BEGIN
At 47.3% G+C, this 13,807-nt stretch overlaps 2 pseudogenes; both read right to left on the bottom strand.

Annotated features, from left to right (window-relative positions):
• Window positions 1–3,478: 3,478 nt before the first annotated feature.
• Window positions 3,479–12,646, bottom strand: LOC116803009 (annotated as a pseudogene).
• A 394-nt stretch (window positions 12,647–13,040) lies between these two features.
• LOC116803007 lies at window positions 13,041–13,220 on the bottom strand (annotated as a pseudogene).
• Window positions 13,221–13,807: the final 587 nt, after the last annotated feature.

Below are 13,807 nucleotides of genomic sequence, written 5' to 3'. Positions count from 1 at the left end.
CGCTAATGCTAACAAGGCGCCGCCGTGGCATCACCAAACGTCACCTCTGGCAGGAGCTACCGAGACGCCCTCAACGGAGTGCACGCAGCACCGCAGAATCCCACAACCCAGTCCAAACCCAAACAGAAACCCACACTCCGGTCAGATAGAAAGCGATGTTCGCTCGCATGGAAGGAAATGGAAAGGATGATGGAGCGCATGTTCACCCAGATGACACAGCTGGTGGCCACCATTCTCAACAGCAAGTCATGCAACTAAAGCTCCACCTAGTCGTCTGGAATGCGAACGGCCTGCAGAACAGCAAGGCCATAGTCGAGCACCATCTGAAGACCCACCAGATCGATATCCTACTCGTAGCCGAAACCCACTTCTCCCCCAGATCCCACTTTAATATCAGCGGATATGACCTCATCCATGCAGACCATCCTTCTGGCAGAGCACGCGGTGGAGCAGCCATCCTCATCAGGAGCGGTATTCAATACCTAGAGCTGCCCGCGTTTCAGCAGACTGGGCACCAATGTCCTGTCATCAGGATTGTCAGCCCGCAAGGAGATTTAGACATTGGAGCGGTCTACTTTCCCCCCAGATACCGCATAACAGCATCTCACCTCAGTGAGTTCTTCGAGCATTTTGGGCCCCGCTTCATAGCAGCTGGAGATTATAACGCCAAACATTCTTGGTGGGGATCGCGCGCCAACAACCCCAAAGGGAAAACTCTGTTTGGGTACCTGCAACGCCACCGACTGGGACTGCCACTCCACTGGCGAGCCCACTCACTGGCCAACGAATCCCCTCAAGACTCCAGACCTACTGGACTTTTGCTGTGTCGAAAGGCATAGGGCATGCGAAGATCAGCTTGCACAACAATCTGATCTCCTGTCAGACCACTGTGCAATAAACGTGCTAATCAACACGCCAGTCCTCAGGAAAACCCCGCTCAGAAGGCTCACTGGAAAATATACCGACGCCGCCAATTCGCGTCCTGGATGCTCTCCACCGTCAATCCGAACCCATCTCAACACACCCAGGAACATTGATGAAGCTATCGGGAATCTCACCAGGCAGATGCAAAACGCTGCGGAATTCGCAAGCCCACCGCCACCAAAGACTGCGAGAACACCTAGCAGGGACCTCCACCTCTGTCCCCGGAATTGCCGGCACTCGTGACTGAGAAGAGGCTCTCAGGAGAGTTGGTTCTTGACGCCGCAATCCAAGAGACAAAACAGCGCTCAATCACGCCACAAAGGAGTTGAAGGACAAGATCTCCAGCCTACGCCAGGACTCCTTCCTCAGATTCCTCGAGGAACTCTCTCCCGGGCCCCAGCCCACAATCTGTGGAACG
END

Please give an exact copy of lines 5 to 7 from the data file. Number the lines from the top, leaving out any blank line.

• A 394-nt stretch (window positions 12,647–13,040) lies between these two features.
• LOC116803007 lies at window positions 13,041–13,220 on the bottom strand (annotated as a pseudogene).
• Window positions 13,221–13,807: the final 587 nt, after the last annotated feature.